The 7 Deadly Sins of Learning How to Cook

The 7 Deadly Sins of Learning How to Cook
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You can’t really call yourself an adult unless you have some familiarity with the kitchen, so the worst cooking sin of all is not knowing how to cook. But I get that learning to turn cold foods into hot foods can be intimidating, so I’ve put together this list of seven huge cooking “don’ts.”

Following these tips isn’t going to turn you into Chef Boyardee (or even Chef Boy-Am-I-Hungry), but they might keep you from burning down your house, poisoning your guests, or cutting off a toe.

Ignoring basic kitchen safety

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All of your kitchen disaster stories should be about how horrible your food tasted, not about the time you burnt down the house or lost the tip of your finger. Cooking is not as dangerous as skydiving, but you’re still dealing with hot surfaces, open flames, sharp blades, and potentially deadly poisons, so you should know the basics of kitchen safety. Here’s a quick rundown:

  • Wash your hands to avoid spreading bacteria.
  • Keep cooked food away from raw food to avoid cross-contamination.
  • Wash your produce but not your meat.
  • Don’t get (too) drunk while cooking.
  • Be aware of protruding pot handles.
  • Use decent oven mitts and potholders.
  • Keep your knives sharp: Dull knives require more effort and are more likely to slip.
  • Never put water on a grease fire.

Getting too ambitious

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Just about every would-be chef has looked at a complicated recipe for something like Baked Alaska and thought, “It’s just following directions; how hard could it be?” only to find out it can be very hard (and subsequently shoveling Bake Craplaska into the garbage). Some kinds of meals require techniques you are not familiar with and equipment you don’t own. But don’t worry: The world is full of simple recipes that end in delicious meals. Start there and work your way up.

Not planning or preparing enough

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Whether you get all French and call it mise en place or go with “preparing beforehand,” when you’re cooking, you need to organise things and have a plan. If preparing from a recipe, read it all the way through before you start, then do everything possible to get ready before heating up a pan. That means chopping everything that needs chopping, measuring everything that needs measuring, opening the cans, and having a rough idea of how it’s all going to go together when it’s showtime. Cooking is way less stressful when you’re not rushing to mince garlic to put into rapidly heating oil. Oh, and start with a clean kitchen.

Not tasting as you cook

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Be like the smiling goofball you see in the stock photo above: Taste your food throughout the cooking process and your son will finally respect you. Even if you’re following a recipe to the letter, you still need to taste and spice as you go. Not only will this make the meal better, it will help you understand how cooking changes the flavour and texture of ingredients, how spices and ingredients interact with each other and with heat, and whether everything is going according to plan, so your next meal will be even better.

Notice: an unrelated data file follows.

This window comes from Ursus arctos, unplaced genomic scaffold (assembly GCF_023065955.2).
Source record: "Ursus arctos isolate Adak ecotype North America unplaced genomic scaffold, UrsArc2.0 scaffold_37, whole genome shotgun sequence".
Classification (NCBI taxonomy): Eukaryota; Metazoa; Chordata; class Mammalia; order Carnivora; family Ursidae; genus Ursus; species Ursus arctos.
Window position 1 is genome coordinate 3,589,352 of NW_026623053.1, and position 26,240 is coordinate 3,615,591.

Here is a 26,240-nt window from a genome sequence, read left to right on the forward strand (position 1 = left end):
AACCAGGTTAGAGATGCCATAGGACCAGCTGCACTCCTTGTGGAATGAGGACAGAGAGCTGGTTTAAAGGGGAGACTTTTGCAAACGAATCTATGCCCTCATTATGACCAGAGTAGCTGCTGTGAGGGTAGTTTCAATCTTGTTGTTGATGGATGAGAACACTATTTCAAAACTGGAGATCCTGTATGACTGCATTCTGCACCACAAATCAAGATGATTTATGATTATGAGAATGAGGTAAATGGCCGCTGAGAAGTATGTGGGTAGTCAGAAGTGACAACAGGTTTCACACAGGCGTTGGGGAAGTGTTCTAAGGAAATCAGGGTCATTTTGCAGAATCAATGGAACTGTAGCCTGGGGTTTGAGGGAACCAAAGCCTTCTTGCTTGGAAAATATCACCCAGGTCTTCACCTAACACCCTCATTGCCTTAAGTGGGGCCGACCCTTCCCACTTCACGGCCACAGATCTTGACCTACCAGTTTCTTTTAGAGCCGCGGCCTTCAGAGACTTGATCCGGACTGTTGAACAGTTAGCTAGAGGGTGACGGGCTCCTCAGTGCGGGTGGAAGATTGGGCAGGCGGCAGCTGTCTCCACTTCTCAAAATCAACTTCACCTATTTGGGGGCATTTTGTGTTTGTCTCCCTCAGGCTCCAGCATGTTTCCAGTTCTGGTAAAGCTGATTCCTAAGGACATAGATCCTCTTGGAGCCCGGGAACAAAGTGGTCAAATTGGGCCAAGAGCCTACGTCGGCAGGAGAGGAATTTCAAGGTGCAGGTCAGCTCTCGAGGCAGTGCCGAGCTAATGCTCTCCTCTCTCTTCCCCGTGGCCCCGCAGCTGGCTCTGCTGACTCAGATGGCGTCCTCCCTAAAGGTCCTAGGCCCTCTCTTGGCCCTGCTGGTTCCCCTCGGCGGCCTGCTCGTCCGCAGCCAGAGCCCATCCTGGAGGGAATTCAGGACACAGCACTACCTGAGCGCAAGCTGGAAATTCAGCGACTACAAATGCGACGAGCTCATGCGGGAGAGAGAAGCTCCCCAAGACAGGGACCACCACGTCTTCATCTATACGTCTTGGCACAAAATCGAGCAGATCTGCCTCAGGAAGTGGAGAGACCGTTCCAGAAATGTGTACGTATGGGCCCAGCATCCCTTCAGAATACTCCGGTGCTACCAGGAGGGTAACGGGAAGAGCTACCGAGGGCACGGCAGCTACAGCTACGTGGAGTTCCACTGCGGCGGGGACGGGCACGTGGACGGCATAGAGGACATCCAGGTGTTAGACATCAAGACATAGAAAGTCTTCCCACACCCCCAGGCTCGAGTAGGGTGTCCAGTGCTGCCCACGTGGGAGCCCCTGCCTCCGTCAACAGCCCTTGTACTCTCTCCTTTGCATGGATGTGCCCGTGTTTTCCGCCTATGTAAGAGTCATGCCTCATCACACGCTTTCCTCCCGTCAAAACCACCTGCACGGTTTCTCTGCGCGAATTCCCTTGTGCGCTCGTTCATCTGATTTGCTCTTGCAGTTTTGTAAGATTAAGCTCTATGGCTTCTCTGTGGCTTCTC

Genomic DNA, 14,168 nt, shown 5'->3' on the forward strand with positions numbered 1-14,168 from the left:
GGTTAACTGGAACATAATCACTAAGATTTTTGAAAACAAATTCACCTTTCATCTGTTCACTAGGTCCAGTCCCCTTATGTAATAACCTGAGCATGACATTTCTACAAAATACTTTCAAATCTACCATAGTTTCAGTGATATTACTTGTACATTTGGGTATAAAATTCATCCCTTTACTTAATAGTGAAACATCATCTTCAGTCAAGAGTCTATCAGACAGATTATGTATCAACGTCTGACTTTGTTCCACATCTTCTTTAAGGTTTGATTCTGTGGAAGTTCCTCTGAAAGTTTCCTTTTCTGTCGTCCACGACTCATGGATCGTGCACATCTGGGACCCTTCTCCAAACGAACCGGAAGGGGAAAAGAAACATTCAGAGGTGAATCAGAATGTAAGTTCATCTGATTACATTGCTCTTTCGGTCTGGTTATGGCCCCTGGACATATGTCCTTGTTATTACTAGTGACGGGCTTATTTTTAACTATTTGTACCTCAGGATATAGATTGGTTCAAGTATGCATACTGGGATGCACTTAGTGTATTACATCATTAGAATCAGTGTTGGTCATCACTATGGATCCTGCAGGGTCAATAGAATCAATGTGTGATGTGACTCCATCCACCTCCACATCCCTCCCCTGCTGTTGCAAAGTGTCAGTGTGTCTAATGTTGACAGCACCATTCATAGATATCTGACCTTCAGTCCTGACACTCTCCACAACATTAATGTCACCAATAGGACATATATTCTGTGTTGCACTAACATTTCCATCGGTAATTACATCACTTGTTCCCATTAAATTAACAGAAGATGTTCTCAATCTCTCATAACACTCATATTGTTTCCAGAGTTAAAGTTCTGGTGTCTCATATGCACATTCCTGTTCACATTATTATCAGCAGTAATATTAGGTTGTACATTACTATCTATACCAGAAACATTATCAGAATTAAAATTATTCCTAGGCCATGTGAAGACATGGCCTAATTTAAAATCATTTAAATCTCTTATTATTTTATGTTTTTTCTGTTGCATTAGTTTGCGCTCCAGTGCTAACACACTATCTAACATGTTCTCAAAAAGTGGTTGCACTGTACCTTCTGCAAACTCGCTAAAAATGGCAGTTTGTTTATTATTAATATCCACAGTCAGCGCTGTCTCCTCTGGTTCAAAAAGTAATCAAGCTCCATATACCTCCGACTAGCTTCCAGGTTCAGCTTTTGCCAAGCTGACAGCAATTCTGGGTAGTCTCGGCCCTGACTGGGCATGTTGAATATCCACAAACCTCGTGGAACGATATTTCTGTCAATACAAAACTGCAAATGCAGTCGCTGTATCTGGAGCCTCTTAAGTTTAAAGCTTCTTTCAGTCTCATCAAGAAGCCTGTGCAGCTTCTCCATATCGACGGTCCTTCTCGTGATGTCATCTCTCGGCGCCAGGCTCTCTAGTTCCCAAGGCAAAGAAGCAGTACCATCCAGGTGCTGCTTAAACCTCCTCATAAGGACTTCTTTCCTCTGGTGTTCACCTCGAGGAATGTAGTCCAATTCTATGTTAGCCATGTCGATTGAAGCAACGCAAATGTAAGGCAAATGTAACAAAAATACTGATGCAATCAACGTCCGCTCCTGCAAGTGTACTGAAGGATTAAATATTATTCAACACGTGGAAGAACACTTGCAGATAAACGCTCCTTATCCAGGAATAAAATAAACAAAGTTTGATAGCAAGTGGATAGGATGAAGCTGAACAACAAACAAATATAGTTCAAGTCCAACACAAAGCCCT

One more thing: Use a wooden spoon.

Overcooking and undercooking

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Overcooking is a bigger sin than undercooking, because you can always cook food more but you can never cook food less. Still, you shouldn’t be afraid of a nice hot pan either. Without it, you’ll never get those roasty, toasty, browned flavours that come about from the Maillard reaction. You’ll eventually develop a feeling for when things are cooked just right for your taste, but until then, make frequent use of cooking thermometers, make sure you understand the heating peculiarities of your stove and oven, and follow the recipe.

Most importantly, to prevent food poisoning, know which foods can be safely served rare (beef) and which cannot (chicken).

Not having enough patience

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Beginner chefs really want to get in there and help the food out, but a lot of cooking is just waiting around for the molecules to move fast enough. Have patience: all your flipping, prodding, rearranging, and oven-opening is only making things worse (unless it’s a sauce that requires constant stirring or something similar.)

On a related note: Do not overcrowd the pan or the cookie sheet. The result will not be to your liking, trust me. I do this one all the time, almost as a compulsion, and every time I think, “Damn, it’s all soggy because it was crushed up together.” Don’t crowd your food or you might end up like me.

Burning the garlic

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Garlic is in everything, but it can be finicky. It cooks very quickly, and burnt garlic tastes like arse, so you’ll have to throw the whole sad, bitter mess into the garbage if you screw it up.

For many recipes, the idea is to infuse the oil with garlic flavour, so you can just put the oil and garlic over low heat and let it mellow for a bit, even if the recipe calls for high heat.

Lifehacker’s spicy senior food editor Claire Lower is all about garlic, and she pointed out to me that if you’re cooking with high heat, like in a wok, you add garlic for just long enough to release its aromatics, then take it off and add it back in later. But whether it’s high heated or slow cooked: Don’t burn garlic.

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